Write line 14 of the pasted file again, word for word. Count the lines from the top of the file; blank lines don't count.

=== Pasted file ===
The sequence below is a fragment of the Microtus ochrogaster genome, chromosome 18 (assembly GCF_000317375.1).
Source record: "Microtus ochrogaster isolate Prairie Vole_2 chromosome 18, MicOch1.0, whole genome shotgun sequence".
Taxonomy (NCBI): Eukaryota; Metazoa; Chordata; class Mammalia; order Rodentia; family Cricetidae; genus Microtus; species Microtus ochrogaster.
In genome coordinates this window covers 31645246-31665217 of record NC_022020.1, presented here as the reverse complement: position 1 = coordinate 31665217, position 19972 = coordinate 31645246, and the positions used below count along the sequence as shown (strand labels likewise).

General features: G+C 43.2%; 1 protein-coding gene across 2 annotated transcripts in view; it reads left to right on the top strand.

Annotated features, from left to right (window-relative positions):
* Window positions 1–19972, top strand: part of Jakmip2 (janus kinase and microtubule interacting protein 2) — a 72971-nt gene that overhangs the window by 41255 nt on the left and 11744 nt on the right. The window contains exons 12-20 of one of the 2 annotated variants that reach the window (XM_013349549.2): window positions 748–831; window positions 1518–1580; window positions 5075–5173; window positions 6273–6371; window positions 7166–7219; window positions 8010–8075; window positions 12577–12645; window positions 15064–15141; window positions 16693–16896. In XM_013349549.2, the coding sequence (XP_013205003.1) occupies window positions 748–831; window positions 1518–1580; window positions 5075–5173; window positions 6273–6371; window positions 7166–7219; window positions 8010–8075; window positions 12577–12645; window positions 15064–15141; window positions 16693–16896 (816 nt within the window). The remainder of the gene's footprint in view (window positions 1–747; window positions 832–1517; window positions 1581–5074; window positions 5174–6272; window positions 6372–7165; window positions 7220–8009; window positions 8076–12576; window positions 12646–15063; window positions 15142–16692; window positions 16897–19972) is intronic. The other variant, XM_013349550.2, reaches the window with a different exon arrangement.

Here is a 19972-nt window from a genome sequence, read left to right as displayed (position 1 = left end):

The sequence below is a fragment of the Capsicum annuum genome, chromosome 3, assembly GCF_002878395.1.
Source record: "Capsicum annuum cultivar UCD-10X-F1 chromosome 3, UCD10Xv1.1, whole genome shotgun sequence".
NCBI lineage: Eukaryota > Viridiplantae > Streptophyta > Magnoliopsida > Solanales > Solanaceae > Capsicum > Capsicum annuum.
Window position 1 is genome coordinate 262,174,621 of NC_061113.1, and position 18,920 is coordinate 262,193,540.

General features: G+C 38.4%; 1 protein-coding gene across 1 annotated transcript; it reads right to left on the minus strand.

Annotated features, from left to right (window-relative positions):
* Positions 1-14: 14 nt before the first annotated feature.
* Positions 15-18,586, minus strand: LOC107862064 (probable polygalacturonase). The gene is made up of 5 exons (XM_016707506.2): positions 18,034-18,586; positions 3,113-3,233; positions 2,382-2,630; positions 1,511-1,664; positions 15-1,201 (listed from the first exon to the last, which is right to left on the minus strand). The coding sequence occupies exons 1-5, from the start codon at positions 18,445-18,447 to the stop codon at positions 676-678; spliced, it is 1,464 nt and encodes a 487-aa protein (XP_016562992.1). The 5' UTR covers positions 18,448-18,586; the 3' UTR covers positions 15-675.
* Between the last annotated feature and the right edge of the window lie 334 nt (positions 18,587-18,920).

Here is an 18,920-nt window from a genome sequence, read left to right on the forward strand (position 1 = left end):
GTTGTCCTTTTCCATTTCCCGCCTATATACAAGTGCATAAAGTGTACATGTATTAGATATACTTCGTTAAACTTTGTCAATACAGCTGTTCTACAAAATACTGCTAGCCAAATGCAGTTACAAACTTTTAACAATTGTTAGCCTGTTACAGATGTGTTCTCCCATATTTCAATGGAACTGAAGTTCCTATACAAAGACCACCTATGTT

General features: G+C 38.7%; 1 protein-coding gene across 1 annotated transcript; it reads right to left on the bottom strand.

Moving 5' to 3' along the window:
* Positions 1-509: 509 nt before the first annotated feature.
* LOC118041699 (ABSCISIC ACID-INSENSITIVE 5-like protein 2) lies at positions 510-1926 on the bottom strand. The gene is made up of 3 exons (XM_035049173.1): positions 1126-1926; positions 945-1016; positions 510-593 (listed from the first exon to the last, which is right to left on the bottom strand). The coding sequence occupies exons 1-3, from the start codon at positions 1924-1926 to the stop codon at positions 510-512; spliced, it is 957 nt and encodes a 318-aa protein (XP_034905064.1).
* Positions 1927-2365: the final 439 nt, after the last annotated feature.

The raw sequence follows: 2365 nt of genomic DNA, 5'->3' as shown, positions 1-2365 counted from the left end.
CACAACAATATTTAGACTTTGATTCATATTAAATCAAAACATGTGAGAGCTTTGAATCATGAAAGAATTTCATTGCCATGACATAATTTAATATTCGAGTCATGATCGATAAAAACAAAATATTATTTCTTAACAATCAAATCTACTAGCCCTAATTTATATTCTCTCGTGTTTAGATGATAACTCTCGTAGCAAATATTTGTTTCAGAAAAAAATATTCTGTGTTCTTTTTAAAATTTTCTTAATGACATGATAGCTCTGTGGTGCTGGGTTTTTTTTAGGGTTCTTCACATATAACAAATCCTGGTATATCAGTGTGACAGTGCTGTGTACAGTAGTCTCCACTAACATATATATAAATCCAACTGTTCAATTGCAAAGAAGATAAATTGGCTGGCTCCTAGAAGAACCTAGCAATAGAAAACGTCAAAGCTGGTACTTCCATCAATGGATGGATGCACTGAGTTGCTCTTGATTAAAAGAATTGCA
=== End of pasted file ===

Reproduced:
Annotated features, from left to right (window-relative positions):